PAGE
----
|Intro||British journalist, broadcaster and author|
|From||Ireland United Kingdom|
|Birth||14 March 1921, Burt, County Donegal, County Donegal, Ulster, Ireland|
|Death||1 August 1993, Belfast, Belfast district, Northern Ireland, United Kingdom of Great Britain and Ireland (aged 72 years)|
William David Flackes, OBE (14 March 1921 - 1 August 1993), better known as W. D. Flackes, was a British journalist, broadcaster and author. He was the BBC Northern Ireland Political Correspondent between 1964 and 1982.
Eric Waugh in The Independent referring to Flackes' reporting of The Troubles said "When it began to come to the boil - in 1966 - Flackes at once displayed before the network audience a notable talent for the simple exposition, balanced yet necessarily brief, of what was a highly complex community problem."
Flackes was born in 1921 in the village of Burt, County Donegal in Ireland. Before his career in journalism Flackes worked in the timber business in Belfast and as a telephone installer in Derry.
When he was 18, Flackes ran a South Antrim weekly newspaper. During the war he held staff jobs on various local newspapers in Northern Ireland. He worked for a number of local newspapers, including the Fermanagh News and the Derry Standard, before he joined the staff of the Belfast News-Letter.
Between 1947 and 1957 he was a parliamentary reporter for the Press Association.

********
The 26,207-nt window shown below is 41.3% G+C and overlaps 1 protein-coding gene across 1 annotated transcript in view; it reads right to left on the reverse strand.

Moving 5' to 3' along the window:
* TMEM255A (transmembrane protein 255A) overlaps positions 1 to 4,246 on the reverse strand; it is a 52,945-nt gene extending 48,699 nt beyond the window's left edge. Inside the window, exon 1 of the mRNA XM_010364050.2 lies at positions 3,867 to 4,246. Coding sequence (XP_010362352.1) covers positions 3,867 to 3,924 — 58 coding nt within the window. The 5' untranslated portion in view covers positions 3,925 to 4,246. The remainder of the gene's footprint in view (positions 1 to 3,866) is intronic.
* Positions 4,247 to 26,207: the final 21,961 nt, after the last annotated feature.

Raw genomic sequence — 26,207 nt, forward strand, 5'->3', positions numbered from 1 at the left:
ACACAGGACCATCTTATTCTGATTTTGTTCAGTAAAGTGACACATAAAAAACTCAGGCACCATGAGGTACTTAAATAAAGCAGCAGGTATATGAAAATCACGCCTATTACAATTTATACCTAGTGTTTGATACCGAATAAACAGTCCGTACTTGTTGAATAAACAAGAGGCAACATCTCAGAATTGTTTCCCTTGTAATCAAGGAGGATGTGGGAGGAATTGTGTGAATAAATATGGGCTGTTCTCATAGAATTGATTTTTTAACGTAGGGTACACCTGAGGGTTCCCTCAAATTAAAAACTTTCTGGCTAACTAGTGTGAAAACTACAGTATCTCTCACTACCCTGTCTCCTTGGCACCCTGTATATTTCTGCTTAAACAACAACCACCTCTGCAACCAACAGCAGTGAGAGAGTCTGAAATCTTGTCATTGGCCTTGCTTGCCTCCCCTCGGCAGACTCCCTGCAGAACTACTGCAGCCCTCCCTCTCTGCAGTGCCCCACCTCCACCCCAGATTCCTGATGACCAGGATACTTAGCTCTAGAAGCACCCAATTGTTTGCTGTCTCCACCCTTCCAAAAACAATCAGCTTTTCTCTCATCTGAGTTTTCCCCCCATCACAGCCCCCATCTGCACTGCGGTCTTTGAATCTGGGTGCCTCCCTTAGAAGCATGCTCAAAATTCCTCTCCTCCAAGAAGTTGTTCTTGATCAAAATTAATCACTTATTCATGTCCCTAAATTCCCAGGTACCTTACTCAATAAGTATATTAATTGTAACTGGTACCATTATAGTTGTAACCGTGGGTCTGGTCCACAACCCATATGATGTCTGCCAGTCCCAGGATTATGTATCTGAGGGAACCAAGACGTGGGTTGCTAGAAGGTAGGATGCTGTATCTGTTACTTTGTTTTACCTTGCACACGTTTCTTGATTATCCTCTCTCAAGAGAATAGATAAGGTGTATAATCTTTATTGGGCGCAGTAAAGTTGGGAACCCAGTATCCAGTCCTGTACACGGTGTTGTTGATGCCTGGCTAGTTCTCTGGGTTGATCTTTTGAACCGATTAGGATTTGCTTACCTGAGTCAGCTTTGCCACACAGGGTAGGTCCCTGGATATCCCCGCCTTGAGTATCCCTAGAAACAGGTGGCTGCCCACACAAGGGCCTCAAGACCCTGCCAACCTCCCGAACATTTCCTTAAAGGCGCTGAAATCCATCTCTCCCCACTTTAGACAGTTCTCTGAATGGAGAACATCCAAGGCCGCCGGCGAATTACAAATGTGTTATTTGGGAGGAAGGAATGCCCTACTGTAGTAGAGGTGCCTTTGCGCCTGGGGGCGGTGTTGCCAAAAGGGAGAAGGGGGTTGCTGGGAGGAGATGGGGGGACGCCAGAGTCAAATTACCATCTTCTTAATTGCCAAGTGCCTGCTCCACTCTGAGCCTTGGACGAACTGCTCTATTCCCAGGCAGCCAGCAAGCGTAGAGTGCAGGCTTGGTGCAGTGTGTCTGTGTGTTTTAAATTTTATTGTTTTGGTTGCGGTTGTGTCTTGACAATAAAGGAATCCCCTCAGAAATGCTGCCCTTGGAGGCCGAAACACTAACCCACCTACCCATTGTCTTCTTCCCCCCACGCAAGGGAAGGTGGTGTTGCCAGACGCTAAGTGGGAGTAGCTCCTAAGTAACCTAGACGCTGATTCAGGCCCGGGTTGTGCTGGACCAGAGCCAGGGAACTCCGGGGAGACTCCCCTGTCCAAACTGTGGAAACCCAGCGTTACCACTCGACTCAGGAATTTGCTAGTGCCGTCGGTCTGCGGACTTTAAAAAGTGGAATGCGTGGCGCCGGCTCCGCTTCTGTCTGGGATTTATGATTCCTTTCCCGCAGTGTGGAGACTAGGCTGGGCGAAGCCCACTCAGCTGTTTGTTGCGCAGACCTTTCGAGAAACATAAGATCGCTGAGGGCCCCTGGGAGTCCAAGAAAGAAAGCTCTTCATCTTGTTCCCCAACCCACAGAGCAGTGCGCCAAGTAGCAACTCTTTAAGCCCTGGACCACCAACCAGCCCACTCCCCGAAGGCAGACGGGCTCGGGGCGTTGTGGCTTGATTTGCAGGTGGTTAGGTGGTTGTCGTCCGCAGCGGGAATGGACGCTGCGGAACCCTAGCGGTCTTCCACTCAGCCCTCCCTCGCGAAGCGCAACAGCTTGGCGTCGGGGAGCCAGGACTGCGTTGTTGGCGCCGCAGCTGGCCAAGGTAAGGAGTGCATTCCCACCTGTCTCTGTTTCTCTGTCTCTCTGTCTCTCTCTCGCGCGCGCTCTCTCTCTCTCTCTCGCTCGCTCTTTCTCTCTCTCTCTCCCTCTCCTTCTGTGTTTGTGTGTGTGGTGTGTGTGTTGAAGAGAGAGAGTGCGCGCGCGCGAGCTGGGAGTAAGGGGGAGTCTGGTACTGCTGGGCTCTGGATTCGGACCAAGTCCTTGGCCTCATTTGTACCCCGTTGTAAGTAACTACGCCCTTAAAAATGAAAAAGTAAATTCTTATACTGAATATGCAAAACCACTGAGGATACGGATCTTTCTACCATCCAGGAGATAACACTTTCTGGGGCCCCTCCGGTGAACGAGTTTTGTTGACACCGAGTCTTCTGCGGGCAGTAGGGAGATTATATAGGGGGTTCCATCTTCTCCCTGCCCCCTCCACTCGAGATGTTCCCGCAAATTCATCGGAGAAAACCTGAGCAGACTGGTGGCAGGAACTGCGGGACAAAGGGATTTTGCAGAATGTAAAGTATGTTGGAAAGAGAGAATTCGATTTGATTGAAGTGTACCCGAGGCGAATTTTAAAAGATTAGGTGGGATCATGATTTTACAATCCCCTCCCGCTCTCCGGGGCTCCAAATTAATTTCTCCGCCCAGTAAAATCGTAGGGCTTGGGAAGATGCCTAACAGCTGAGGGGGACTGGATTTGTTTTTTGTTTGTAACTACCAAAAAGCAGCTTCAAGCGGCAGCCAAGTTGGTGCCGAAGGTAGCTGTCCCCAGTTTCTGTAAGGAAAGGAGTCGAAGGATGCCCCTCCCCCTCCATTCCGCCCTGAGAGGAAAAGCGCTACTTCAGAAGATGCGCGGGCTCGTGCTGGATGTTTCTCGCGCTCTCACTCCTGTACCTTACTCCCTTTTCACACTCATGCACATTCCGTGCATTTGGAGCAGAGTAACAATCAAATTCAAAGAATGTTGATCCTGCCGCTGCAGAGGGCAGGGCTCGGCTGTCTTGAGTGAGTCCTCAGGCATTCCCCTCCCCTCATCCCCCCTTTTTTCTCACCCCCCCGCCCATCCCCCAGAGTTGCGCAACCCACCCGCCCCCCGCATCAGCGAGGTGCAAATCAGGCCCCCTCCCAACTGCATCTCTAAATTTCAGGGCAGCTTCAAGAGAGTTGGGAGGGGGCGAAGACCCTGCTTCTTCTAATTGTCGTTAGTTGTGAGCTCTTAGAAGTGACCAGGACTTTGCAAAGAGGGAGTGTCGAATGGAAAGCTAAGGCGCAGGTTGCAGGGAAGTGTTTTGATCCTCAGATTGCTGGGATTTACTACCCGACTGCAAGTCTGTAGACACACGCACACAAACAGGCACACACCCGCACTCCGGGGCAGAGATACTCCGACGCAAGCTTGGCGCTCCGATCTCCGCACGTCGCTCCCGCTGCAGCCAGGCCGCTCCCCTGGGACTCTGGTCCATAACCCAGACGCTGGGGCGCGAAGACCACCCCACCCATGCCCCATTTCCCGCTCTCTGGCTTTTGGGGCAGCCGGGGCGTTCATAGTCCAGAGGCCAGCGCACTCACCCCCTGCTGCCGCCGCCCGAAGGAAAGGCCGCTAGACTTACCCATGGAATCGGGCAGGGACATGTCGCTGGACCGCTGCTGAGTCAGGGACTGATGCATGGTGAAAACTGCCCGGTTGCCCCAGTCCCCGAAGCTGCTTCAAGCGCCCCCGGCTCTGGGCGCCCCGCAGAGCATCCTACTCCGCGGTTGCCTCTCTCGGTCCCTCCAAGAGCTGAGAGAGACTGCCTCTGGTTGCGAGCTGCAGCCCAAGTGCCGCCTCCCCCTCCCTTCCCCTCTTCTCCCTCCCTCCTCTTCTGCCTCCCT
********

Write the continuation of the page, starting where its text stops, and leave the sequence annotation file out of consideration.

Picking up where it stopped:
He joined the Belfast Telegraph in 1957, eventually becoming chief leader writer and news editor. He later wrote political commentary for Ulster Television in Belfast.
In the autumn of 1964, Flackes became a political correspondent for the BBC in Belfast. Within a couple of years he would be reporting on the violent conflict involving Northern Ireland's republican and loyalist paramilitaries in what was later to become widely known as The Troubles, the primarily sectarian conflict in Northern Ireland with its historic roots in the constitutional status of Northern Ireland.
His speaking style, characterized by "staccato articulation" and clipped vowels common in Ulster, informed the audience as the Northern Ireland crisis evolved over the next 16 years. Following his retirement from the BBC in 1982 he was nominated to the board of the Irish national broadcaster, RTÉ, in Dublin, serving until 1991.
Flackes married Mary Dougan in 1950 and had one daughter. He was awarded the OBE in 1981.
He was buried in Lisburn, County Antrim.